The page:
History Consultancy Services

Backgorund image: BUFFALOES, NTAS, WILSON, NTRS 335, ITEM 342


Since 1990 I have been researching in the Northern Territory in the disciplines of education, sport, recreation, leisure, Aboriginal affairs and history. As such I am very well acquainted with Northern Territory and Australian libraries, archives and government agencies where Northern Territory history primary and secondary source material may be found. This includes the administrative protocols and processes that are such an important component of successfully completing history research projects. 

In 2002 I began developing my own Northern Territory Sport and Leisure database. As a result of meticulous research this unique tool documents the names of 1000s of Northern Territorians who have participated in sports and social events between 1869 and 1958 (as reported in Northern Territory newspapers and other archival sources). This evolving database provides me with the means to immediately locate important data on people, places and events in Northern Territory history.   

Image: First tennis court in Alice Springs, NTL, Smith collection, ph0763_0037

Image: First tennis court in Alice Springs, NTL, Smith collection, ph0763_0037


I have a solid publication record across a number of disciplines. My experience spans both academic papers, government reports and publishing historical texts. It also includes writing to specific formats and style demanded by clients.  


I have a long interest in historical photographs. The identification, analysis and interpretation of historical photographs is an important part of my own historical research and writing. As a consequence I have an excellent knowledge of public photograph collections in the Northern Territory and Australia.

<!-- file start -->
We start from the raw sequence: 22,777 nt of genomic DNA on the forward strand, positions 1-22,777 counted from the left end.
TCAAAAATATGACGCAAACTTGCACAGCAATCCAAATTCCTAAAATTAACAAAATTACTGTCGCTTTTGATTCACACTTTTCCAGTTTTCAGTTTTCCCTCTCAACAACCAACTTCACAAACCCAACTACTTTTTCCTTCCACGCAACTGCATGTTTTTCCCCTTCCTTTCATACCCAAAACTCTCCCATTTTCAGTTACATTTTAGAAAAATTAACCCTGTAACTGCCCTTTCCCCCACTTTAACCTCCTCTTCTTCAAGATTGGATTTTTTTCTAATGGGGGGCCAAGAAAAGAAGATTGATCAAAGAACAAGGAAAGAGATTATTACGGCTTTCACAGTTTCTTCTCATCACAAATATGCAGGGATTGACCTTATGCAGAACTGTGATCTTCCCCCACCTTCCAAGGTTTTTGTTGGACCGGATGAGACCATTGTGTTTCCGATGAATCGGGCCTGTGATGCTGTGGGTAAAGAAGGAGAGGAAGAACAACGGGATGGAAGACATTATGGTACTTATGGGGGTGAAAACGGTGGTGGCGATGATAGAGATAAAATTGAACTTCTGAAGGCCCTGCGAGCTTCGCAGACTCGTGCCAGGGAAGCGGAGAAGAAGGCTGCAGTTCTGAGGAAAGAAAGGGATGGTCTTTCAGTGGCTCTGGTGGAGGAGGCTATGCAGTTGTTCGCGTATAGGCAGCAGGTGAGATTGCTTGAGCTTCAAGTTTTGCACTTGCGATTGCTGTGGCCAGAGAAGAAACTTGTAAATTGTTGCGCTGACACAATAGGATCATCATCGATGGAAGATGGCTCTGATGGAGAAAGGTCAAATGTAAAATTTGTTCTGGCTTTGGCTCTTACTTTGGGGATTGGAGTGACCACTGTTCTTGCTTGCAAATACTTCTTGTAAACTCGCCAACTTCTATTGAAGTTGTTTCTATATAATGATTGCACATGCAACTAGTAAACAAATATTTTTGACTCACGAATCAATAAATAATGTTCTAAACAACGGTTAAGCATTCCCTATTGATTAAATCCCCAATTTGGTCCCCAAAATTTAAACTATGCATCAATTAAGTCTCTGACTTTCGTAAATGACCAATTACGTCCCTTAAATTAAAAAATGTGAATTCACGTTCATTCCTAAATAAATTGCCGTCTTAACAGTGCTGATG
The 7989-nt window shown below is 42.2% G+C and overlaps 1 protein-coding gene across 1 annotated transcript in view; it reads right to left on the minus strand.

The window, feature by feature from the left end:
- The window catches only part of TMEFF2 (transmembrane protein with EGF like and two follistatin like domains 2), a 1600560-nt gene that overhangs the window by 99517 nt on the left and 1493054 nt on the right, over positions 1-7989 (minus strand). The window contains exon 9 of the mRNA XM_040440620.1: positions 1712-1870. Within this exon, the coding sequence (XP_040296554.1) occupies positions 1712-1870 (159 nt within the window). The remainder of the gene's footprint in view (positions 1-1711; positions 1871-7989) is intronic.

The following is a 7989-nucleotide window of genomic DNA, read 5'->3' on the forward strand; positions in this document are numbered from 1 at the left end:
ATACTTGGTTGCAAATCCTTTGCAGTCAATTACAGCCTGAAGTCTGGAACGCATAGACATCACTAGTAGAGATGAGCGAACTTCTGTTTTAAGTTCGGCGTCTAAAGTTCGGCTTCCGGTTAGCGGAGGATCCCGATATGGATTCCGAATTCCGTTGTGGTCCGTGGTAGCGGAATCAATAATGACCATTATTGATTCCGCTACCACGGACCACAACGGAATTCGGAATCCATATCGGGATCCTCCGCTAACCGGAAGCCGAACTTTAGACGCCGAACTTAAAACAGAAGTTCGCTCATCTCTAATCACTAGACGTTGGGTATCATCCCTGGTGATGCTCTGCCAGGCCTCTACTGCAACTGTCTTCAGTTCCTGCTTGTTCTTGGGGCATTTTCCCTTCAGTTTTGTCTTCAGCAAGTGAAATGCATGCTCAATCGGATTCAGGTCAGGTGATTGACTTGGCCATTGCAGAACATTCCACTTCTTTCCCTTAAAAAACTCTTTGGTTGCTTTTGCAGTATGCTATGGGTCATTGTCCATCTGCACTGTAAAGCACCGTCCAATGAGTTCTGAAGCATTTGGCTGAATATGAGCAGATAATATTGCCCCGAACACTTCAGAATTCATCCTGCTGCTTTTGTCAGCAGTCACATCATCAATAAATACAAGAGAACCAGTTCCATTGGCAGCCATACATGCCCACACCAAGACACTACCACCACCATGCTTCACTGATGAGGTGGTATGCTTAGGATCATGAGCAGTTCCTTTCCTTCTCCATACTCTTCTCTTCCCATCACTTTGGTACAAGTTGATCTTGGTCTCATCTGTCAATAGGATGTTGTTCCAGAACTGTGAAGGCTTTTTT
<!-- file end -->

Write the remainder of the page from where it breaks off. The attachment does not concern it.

My experience enables me to identify people and places in historical photographs across the Northern Territory. If you wish to find historical photographs related to a historical project, current location, business or family I can assist in identifying where they can be sourced and carry out the necessary administration to obtain them.   


Oral History

In the Northern Territory oral history is an essential part of our shared collective memory. Northern Territory history is not always well documented so we are often reliant on those who have memories of important people, places and events. 

Oral history interviews can be an important part of history research whether it be a person’s biography, family, organisational or sports history. 


My experience

I have over 10 years experience in planning, conducting and archiving oral history interviews. As a member of Oral History Australia (OHA) I follow the OHA code of ethics. I have completed interviews on many different aspects of the Northern Territory’s social and political history including World War II, immigration, sport, the arts, pastoralists, unions, community life and family history. 

An oral history interview is a recording between an interviewee and interviewer who both have the intention of creating a permanent record to contribute to an understanding of the past.

What is oral history?

An oral history interview is designed to seek an in-depth account of personal experience and reflections in their own voice and in their own time. An oral history interview can only occur with the interviewees voluntary informed consent and the understanding that they can withdraw from the interview at anytime or refuse to answer questions. Consent can be given either by signing consent form or a recorded statement of consent. 

An oral history interview is a partnership between the interviewer and interviewee who have equal status in the process. A good interview is well planned to ensure that it provides the best opportunity and historical context for the interviewee to relate and reflect on their experiences.


The resulting documents

An oral history interview results in the recording of the oral history interview itself and it may also include documents such as a time marked summary or verbatim or edited transcript. The oral history interview is intended to be preserved for future use by researchers and others which means it must be archived appropriately governed by the interviewee’s consent.